Home insurance

7 ways to save on home insurance

Home insurance protects our belongings and the property itself but it can be expensive. Here are 7 easy ways to save euros on your home insurance cover.

1. Shop around

When it comes to saving money on your home insurance, avoid simply renewing with your existing insurer out of loyalty. Many insurers offer discounts to attract new customers, so use your renewal as an opportunity to get other quotes and compare prices.

Buying home insurance online is often the most cost-effective method because you can easily compare prices from different insurers and online applications are processed more quickly.

If you find a cheaper deal elsewhere, speak to your current insurer and ask if they can match or beat the price. If not, consider switching to the better deal.

2. Pay upfront

Although forking out a lump sum upfront for your home insurance may seem daunting, it could make your premium cheaper in the long run.

Many insurers charge interest if you choose to pay monthly by Direct Debit, meaning you’re essentially borrowing the money from them and paying it back over the rest of the year.

If you can afford to pay your premiums annually rather than monthly, you could save you up to 10% each year.

3. Bundle and save

If you have another insurance policy, you could qualify for a multi-policy discount when you buy home insurance from the same insurer.

For example, if you already have car insurance, you could get up to 15% off the second policy. When your cover is next up for renewal, look out for multi-policy discounts across home, car and pet insurance.

Some lenders also offer money off home insurance if you’ve got your mortgage with them, so check for this as well.

4. Boost security

If you can make your home safer and more secure, you might also be able to bag a discount on your home insurance.

Some of the things that could get you money off your cover include:

  • NSAI Approved alarm installation
  • Smoke and carbon monoxide detectors
  • Security locks e.g. specific types of deadlocks

5. Protect from the elements

Poor weather conditions can seriously impact your home’s structure and contents. Adverse weather events like heavy rain and high winds can cause flooding, subsidence, and wind damage.

Improving your home’s weather resistance not only reduces the likelihood of insurance claims but also helps protect your no-claims bonus.

Here are some steps you can take:

  • Regularly inspect and maintain pipes and drainage systems around your property. Proper maintenance can prevent potential foundation issues and minimise risks.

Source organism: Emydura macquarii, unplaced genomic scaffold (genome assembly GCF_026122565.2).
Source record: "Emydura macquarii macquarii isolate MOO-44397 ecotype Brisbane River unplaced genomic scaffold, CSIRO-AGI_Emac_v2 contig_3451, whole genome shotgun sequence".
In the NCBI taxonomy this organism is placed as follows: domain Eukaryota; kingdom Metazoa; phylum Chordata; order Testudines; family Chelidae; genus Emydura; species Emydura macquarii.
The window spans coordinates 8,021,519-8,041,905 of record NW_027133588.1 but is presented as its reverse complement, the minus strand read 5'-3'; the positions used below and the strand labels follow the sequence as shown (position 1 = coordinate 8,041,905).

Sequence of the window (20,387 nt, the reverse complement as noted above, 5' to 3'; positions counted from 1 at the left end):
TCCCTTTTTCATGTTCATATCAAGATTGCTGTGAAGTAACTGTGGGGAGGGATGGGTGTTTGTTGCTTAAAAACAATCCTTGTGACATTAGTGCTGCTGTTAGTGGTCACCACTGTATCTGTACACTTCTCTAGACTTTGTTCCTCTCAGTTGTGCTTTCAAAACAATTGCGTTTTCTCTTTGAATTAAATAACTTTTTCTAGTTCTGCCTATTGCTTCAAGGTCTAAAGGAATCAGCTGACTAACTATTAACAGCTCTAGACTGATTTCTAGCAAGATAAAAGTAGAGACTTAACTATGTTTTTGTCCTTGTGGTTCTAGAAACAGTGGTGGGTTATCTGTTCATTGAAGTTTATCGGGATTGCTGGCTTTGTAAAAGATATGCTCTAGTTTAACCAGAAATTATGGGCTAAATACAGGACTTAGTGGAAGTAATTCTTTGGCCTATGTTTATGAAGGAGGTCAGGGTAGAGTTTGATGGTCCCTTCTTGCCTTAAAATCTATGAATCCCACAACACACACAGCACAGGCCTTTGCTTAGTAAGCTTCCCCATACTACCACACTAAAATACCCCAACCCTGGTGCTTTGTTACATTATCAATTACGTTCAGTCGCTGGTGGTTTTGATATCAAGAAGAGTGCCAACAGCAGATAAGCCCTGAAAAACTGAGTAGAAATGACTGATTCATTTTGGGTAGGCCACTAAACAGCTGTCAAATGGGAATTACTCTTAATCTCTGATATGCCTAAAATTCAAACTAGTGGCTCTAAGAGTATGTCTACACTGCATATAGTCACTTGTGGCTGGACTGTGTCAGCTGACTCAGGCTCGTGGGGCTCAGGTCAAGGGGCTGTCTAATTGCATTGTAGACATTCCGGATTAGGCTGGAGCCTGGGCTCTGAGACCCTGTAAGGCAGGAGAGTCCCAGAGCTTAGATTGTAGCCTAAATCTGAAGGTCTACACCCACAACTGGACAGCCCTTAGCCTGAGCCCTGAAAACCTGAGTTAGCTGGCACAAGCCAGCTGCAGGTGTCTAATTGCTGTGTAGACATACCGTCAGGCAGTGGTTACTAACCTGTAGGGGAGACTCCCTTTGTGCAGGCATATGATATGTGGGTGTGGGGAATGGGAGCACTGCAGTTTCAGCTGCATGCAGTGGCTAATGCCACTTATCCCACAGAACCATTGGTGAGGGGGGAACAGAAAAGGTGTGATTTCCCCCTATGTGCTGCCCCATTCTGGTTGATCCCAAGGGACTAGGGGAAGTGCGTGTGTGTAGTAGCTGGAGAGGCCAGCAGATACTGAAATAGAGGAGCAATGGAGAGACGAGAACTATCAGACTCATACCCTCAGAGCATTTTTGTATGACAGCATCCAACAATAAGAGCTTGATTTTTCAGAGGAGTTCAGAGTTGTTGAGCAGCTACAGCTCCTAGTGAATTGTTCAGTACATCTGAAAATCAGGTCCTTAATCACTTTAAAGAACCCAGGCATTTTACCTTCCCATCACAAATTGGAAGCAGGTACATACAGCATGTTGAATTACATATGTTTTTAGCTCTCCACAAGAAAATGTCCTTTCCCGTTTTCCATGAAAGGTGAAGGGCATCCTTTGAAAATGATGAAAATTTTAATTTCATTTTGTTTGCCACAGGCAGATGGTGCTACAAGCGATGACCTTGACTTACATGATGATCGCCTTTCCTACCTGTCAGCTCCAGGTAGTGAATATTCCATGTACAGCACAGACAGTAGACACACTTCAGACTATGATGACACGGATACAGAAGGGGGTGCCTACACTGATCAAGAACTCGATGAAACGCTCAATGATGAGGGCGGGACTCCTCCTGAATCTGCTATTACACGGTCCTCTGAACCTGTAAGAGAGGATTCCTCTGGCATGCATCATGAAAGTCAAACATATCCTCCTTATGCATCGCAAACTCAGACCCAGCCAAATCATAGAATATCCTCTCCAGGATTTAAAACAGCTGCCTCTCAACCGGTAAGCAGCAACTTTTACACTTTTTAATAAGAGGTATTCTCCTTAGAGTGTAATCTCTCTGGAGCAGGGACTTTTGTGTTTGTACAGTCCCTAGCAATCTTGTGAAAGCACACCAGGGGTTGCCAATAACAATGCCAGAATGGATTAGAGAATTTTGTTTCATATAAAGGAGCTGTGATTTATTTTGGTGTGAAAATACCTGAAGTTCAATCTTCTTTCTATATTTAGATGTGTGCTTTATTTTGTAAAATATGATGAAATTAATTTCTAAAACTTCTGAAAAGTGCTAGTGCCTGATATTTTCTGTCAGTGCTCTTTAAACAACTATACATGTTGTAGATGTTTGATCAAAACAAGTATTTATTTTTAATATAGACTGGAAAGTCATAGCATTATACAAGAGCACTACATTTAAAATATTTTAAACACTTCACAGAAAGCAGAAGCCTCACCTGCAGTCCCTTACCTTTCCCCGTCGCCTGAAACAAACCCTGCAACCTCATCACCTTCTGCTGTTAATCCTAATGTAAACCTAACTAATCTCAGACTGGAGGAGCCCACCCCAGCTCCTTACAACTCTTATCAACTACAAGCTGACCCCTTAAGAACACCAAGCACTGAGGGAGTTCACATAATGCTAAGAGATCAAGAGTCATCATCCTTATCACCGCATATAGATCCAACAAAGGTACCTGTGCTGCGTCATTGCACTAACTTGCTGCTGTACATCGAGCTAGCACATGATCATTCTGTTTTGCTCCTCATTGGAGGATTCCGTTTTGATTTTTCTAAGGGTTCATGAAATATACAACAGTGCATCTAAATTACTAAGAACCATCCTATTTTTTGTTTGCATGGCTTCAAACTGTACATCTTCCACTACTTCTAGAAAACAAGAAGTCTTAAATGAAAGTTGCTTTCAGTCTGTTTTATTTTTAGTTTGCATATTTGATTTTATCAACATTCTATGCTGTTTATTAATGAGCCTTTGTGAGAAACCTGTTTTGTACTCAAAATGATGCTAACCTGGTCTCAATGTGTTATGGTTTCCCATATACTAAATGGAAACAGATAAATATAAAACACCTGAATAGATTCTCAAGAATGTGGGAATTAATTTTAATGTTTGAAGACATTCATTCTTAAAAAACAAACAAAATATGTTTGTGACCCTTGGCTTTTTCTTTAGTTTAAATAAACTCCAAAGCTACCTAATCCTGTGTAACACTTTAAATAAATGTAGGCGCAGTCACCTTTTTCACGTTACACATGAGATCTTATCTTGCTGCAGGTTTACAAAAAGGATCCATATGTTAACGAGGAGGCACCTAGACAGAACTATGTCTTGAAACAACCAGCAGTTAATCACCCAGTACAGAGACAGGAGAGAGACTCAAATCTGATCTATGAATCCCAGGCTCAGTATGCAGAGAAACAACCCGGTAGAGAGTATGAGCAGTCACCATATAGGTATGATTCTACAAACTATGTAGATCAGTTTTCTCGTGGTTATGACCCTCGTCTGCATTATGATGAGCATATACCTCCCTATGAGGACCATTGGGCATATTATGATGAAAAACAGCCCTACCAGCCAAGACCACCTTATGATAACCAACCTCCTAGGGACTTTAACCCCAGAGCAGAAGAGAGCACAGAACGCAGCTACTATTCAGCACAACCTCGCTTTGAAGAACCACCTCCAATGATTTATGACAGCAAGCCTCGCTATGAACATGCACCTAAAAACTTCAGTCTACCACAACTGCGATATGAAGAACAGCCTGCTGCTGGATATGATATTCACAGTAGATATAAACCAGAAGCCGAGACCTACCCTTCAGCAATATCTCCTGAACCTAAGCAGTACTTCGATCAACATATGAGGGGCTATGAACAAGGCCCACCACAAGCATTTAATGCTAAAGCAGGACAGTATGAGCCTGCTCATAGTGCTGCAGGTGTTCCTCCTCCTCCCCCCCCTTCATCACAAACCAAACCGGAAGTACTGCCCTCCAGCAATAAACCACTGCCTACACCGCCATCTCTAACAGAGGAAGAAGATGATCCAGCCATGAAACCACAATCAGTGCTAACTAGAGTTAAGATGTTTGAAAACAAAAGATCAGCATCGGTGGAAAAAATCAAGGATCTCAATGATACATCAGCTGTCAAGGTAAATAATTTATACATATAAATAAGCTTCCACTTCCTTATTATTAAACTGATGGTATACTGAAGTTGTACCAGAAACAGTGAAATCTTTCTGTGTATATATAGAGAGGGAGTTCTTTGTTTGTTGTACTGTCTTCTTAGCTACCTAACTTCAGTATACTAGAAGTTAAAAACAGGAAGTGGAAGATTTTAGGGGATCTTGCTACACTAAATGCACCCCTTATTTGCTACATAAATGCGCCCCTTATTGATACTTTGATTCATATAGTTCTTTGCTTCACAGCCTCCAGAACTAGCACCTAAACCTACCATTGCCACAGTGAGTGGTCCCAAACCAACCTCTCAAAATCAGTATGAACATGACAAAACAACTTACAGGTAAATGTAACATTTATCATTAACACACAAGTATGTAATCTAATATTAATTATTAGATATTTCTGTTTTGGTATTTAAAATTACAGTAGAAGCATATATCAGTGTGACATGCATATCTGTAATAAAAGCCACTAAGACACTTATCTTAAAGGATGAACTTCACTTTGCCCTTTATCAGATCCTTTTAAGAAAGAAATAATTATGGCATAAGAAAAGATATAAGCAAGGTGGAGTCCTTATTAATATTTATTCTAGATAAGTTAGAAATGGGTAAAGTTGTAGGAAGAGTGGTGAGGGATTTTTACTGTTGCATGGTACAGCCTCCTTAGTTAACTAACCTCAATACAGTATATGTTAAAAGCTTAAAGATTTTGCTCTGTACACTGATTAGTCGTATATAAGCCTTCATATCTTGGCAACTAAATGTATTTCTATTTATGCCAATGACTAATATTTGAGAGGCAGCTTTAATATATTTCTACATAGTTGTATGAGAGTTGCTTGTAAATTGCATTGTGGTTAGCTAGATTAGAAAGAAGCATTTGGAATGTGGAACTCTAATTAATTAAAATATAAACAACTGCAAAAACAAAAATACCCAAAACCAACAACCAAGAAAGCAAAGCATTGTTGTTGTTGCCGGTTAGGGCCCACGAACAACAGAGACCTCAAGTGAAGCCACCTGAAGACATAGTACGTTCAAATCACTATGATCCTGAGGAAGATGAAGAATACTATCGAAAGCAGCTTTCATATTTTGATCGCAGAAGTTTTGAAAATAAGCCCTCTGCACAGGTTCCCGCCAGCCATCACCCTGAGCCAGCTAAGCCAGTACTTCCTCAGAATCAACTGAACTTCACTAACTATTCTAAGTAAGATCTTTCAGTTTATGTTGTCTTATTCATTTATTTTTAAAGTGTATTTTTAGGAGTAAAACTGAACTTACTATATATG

• Ensure that pipes are properly insulated with lagging, especially during winter. Good insulation reduces the chances of pipes bursting due to freezing temperatures.
  • Consider retrofitting or home upgrades. Upgrading heating and plumbing systems and reinforcing the roof can significantly lower insurance costs. You could also replace old electrical systems and piping to reduce the risk of fire.

The cost of carrying out upgrades or installing security could cost more than you’ll save on your cover initially but will pay off if you don’t intend to move.

6. Only pay for what you need

While it’s better to have more cover than not enough, over-insuring your property usually leaves you paying more for your cover than you need to.

There are a couple of areas which are worth double-checking:

  1. Do you have the right rebuild cost for your property? This is the amount you’re asked for when you get a buildings insurance quote. The value of your property and it’s rebuild cost aren’t usually the same, so check you’ve got the right figure using a rebuild cost calculator before you get a quote.
  2. Are you paying for extras you don’t need? Insurers offer lots of added extras to increase your cover, but you might not need all of them, so check you haven’t opted into something you don’t need.

Visit our complete guide to home insurance for more tips on what extras are worth paying extra for or to start a home insurance quote.

7. Weigh up the excess

The ‘excess’ is the amount you have to pay when you make a claim, and it can significantly impact the cost of your premium.

Put simply, if you increase the excess, you’ll reduce your premium. If you lower the excess, your premium will increase and you’ll pay more to insure.

While changing your excess could save you money if you don’t need to claim, it does make paying for damage more expensive if you do.

Carefully consider your insurance needs and budget before choosing the excess you’ll pay in the event of a claim.

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